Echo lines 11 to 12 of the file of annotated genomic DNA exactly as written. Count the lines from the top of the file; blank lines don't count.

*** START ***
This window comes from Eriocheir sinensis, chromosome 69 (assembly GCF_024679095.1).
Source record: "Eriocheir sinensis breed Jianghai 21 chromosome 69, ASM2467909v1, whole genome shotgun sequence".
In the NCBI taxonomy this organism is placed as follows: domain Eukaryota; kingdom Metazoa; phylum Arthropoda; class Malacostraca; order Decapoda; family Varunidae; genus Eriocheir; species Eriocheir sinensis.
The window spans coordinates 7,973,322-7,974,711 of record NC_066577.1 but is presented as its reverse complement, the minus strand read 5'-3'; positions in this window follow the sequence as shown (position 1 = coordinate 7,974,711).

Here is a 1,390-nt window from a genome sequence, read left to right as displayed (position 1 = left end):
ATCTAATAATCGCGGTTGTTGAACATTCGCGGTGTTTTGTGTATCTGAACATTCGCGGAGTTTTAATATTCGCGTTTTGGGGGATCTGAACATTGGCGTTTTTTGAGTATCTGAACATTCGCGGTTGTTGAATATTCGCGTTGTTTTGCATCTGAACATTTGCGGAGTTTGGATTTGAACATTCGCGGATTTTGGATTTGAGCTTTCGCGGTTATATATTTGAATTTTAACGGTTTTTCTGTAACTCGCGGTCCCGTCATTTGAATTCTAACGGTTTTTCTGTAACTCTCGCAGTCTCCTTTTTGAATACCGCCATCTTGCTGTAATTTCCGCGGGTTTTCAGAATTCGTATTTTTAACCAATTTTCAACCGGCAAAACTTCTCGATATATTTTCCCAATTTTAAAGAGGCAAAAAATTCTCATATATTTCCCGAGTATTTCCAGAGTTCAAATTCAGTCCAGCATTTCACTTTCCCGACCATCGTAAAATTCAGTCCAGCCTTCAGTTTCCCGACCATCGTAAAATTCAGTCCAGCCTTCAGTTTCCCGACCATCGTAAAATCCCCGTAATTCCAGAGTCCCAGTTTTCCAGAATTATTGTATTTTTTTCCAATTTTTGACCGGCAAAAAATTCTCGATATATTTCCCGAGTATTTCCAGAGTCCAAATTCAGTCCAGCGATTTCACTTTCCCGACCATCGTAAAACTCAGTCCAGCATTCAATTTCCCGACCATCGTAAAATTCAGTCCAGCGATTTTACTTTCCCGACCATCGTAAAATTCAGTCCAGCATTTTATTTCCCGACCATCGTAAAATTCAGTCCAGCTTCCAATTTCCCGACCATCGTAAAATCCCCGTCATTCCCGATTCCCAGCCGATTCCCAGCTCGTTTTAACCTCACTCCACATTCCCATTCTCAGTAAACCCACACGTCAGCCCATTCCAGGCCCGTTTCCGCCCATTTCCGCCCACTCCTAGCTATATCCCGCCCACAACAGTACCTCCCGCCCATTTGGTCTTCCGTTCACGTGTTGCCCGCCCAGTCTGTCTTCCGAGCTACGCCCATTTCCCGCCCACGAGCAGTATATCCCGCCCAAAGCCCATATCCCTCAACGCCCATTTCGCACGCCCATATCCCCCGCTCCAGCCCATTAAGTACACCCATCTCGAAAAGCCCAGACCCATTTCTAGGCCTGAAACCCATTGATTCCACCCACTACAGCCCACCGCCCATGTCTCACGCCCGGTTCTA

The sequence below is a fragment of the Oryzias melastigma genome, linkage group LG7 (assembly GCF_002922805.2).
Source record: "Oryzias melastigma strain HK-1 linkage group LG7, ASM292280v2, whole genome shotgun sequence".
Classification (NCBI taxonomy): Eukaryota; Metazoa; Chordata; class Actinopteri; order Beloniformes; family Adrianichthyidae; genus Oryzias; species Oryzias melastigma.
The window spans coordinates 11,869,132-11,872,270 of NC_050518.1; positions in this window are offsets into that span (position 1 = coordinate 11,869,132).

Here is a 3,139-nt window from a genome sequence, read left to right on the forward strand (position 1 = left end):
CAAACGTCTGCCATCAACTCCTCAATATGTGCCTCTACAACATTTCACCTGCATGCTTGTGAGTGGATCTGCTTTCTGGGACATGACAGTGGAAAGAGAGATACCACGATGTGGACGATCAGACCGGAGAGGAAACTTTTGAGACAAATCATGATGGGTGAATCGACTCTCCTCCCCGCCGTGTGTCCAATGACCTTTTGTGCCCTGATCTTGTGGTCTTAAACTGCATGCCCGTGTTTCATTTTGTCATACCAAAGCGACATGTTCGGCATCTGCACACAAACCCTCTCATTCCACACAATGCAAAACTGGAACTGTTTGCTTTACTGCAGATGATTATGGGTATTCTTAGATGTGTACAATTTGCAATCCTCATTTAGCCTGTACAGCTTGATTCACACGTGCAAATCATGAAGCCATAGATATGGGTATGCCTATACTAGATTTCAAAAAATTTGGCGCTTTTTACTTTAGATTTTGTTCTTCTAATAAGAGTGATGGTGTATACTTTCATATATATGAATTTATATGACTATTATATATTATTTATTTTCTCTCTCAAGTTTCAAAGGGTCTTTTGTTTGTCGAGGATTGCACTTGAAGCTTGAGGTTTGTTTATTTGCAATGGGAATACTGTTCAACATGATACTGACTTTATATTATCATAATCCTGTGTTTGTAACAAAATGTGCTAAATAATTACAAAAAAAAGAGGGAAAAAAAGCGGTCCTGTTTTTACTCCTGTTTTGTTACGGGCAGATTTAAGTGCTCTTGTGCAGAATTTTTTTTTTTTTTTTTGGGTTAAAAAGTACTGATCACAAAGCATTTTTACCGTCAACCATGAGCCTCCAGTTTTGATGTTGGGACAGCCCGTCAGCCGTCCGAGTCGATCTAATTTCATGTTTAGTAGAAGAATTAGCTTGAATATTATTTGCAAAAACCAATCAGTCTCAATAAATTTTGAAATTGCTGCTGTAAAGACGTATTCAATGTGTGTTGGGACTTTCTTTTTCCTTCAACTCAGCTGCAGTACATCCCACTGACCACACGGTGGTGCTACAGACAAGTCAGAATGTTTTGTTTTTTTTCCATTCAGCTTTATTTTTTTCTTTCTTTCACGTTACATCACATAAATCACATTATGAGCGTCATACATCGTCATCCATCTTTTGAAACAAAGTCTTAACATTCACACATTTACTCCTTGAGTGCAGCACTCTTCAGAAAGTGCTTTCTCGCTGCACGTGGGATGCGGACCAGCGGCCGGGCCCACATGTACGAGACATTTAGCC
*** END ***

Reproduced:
Here is a 3,139-nt window from a genome sequence, read left to right on the forward strand (position 1 = left end):
CAAACGTCTGCCATCAACTCCTCAATATGTGCCTCTACAACATTTCACCTGCATGCTTGTGAGTGGATCTGCTTTCTGGGACATGACAGTGGAAAGAGAGATACCACGATGTGGACGATCAGACCGGAGAGGAAACTTTTGAGACAAATCATGATGGGTGAATCGACTCTCCTCCCCGCCGTGTGTCCAATGACCTTTTGTGCCCTGATCTTGTGGTCTTAAACTGCATGCCCGTGTTTCATTTTGTCATACCAAAGCGACATGTTCGGCATCTGCACACAAACCCTCTCATTCCACACAATGCAAAACTGGAACTGTTTGCTTTACTGCAGATGATTATGGGTATTCTTAGATGTGTACAATTTGCAATCCTCATTTAGCCTGTACAGCTTGATTCACACGTGCAAATCATGAAGCCATAGATATGGGTATGCCTATACTAGATTTCAAAAAATTTGGCGCTTTTTACTTTAGATTTTGTTCTTCTAATAAGAGTGATGGTGTATACTTTCATATATATGAATTTATATGACTATTATATATTATTTATTTTCTCTCTCAAGTTTCAAAGGGTCTTTTGTTTGTCGAGGATTGCACTTGAAGCTTGAGGTTTGTTTATTTGCAATGGGAATACTGTTCAACATGATACTGACTTTATATTATCATAATCCTGTGTTTGTAACAAAATGTGCTAAATAATTACAAAAAAAAGAGGGAAAAAAAGCGGTCCTGTTTTTACTCCTGTTTTGTTACGGGCAGATTTAAGTGCTCTTGTGCAGAATTTTTTTTTTTTTTTTTGGGTTAAAAAGTACTGATCACAAAGCATTTTTACCGTCAACCATGAGCCTCCAGTTTTGATGTTGGGACAGCCCGTCAGCCGTCCGAGTCGATCTAATTTCATGTTTAGTAGAAGAATTAGCTTGAATATTATTTGCAAAAACCAATCAGTCTCAATAAATTTTGAAATTGCTGCTGTAAAGACGTATTCAATGTGTGTTGGGACTTTCTTTTTCCTTCAACTCAGCTGCAGTACATCCCACTGACCACACGGTGGTGCTACAGACAAGTCAGAATGTTTTGTTTTTTTTCCATTCAGCTTTATTTTTTTCTTTCTTTCACGTTACATCACATAAATCACATTATGAGCGTCATACATCGTCATCCATCTTTTGAAACAAAGTCTTAACATTCACACATTTACTCCTTGAGTGCAGCACTCTTCAGAAAGTGCTTTCTCGCTGCACGTGGGATGCGGACCAGCGGCCGGGCCCACATGTACGAGACATTTAGCC